Anger erupts across Middle East over Gaza hospital blast as Biden arrives in Israel

Gaza and Jerusalem CNNProtests erupted across the Middle East following the deadly explosion at a Gaza hospital, with Israeli and Palestinian officials trading accusations over who was to blame as US President Joe Biden arrived in Tel Aviv.

Hundreds of people were likely killed in the blast on Tuesday at the Al-Ahli Baptist Hospital in the center of Gaza City, where thousands were sheltering from Israeli strikes, the Palestinian Health Ministry said in a statement.

Palestinian officials have blamed Israeli airstrikes for the lethal incident, but Israel has insisted it was not responsible.

In a televised news conference Wednesday, Israeli military spokesman Rear Adm. Daniel Hagari claimed a lack of structural damage at the hospital proved the Israel Defense Forces (IDF) were not involved in the explosion. He claimed IDF intelligence showed that Palestinian Islamic Jihad – a rival Islamist militant group to Hamas in Gaza – caused the explosion when one of its rockets launched at Israel misfired.

Hagari also said the IDF had intelligence of “communications between terrorists” of rockets misfiring, which included mention of the hospital.

Islamic Jihad denied Israel’s assertions describing them as “false and baseless” and claimed it does not use public facilities such as hospitals for military purposes, according to a statement Wednesday.

CNN cannot independently confirm what caused the explosion at the Al-Ahli hospital.

The blast marks a dangerous new phase in Israel’s war with Hamas, which threatens to spill over regionally, and has added to fears that the humanitarian situation in Gaza is spiraling “out of control.”

‘Unparalleled and indescribable’

Dr. Ashraf Al-Qudra, a spokesperson for the Palestinian Ministry of Health in Gaza, described “unparalleled and indescribable” scenes after the blast.

“Ambulance crews are still removing body parts as most of the victims are children and women,” Al-Qudra said. “Doctors were performing surgeries on the ground and in the corridors, some of them without anesthesia.”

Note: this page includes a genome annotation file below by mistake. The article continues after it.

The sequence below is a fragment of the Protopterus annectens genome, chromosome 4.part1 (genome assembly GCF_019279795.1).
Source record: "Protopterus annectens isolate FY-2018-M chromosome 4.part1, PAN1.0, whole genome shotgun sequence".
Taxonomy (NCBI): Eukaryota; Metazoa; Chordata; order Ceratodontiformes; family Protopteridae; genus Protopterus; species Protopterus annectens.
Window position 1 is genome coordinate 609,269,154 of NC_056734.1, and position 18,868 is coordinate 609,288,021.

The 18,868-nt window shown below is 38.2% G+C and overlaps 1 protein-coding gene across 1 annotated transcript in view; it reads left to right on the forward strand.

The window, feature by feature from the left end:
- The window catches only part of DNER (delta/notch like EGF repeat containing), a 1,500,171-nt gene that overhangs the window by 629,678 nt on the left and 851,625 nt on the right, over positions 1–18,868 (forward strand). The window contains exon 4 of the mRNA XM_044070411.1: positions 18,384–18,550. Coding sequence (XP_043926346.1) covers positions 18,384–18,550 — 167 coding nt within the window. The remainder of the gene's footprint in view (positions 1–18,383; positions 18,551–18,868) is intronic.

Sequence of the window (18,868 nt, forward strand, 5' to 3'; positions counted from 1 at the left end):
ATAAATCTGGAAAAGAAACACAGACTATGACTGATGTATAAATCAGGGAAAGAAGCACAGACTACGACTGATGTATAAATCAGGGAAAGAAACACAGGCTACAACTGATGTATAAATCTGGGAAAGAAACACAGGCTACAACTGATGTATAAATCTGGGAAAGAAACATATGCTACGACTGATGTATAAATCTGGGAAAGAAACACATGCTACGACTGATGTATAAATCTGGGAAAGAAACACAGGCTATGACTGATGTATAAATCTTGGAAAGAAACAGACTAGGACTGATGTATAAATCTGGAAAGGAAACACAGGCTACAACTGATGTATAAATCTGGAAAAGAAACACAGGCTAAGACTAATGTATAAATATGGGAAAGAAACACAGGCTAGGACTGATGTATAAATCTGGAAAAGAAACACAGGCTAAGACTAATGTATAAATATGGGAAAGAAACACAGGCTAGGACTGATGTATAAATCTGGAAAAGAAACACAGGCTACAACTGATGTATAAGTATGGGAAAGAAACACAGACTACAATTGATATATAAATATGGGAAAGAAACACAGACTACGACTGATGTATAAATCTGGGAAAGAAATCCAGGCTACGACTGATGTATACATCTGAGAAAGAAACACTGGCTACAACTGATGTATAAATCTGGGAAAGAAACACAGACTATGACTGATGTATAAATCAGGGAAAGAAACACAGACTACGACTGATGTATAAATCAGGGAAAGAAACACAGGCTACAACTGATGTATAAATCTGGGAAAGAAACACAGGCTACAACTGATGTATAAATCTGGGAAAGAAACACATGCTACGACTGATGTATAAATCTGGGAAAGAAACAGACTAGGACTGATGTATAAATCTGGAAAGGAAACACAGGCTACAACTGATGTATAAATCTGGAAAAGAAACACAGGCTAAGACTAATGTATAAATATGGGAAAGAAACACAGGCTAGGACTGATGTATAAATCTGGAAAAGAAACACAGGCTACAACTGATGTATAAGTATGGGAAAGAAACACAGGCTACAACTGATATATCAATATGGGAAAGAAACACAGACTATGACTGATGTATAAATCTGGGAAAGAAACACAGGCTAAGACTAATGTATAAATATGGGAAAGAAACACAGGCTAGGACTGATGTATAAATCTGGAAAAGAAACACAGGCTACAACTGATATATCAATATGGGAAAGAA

Video geolocated by CNN from inside the al-Shifa Hospital, where some victims of the blast were taken, shows chaotic scenes with injured people packed into the crowded facility, doctors treating the wounded on the hospital floor and an emergency worker calling out as he carries an injured child.

Images show women crying out and terrified children covered in black dust huddled together on the hospital floor.

The Palestinian Health Ministry said that at least 471 people died and more than 300 were injured, in a statement on Wednesday.

Ghassan Abu-Sitteh, a doctor working with Médecins Sans Frontières, who was inside the hospital at the time of the blast, said more than 50% of those killed or injured in the blast were children.

Calling the incident “unacceptable,” UN Human Rights chief Volker Turk said hospitals are sacrosanct and the killings and violence must stop.

“Words fail me. Tonight, hundreds of people were killed – horrifically – in a massive strike… including patients, healthcare workers and families that had been seeking refuge in and around the hospital. Once again the most vulnerable,” Turk said in a statement.

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Anger and protest spread

The blast has added fuel to rising anger in the region over the situation in Gaza.

Protests condemning the hospital explosion have erupted in multiple cities across the Middle East and North Africa, including in Jordan, Lebanon, Iraq, Iran and Tunisia. Protests also rocked the occupied West Bank city of Ramallah as demonstrators clashed with Palestinian security forces.

In Amman, Jordan, angry protesters attempted to gather near the Israeli Embassy in the Rabieh area on Tuesday but security forces pushed them away. Two activists told CNN that Jordanian security forces used tear gas to disperse crowds.

There were also protests in Baghdad on Tuesday, where hundreds of protesters attempted to cross a bridge leading to the area that houses the US Embassy. The demonstrators, who were chanting anti-Israel slogans, were stopped by security forces.


In Lebanon, hundreds of protesters gathered in the square that leads to the US Embassy in Awkar, which is just north of the capital Beirut, and tried to break through security barriers, according to a CNN team there.